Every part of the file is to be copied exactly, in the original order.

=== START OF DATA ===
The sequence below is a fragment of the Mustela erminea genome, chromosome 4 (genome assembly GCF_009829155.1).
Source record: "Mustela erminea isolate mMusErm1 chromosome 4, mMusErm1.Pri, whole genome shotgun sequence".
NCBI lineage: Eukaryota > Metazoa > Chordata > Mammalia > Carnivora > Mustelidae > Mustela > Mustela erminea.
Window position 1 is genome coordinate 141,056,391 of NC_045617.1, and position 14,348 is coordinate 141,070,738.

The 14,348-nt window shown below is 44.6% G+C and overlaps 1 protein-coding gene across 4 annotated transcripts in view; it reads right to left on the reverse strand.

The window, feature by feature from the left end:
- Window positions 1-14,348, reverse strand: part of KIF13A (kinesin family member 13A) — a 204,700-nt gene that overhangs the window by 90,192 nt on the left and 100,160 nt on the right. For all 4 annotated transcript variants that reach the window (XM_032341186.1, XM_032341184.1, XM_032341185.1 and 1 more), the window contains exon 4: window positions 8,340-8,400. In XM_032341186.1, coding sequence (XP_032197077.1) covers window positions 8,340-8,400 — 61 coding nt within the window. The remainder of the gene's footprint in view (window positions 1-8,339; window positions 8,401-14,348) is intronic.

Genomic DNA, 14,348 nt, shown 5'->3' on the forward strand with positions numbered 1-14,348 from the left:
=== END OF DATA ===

The sequence below is a fragment of the Mustela erminea genome, chromosome 4 (genome assembly GCF_009829155.1).
Source record: "Mustela erminea isolate mMusErm1 chromosome 4, mMusErm1.Pri, whole genome shotgun sequence".
NCBI lineage: Eukaryota > Metazoa > Chordata > Mammalia > Carnivora > Mustelidae > Mustela > Mustela erminea.
Window position 1 is genome coordinate 141,056,391 of NC_045617.1, and position 14,348 is coordinate 141,070,738.

The 14,348-nt window shown below is 44.6% G+C and overlaps 1 protein-coding gene across 4 annotated transcripts in view; it reads right to left on the reverse strand.

The window, feature by feature from the left end:
- Window positions 1-14,348, reverse strand: part of KIF13A (kinesin family member 13A) — a 204,700-nt gene that overhangs the window by 90,192 nt on the left and 100,160 nt on the right. For all 4 annotated transcript variants that reach the window (XM_032341186.1, XM_032341184.1, XM_032341185.1 and 1 more), the window contains exon 4: window positions 8,340-8,400. In XM_032341186.1, coding sequence (XP_032197077.1) covers window positions 8,340-8,400 — 61 coding nt within the window. The remainder of the gene's footprint in view (window positions 1-8,339; window positions 8,401-14,348) is intronic.

Genomic DNA, 14,348 nt, shown 5'->3' on the forward strand with positions numbered 1-14,348 from the left: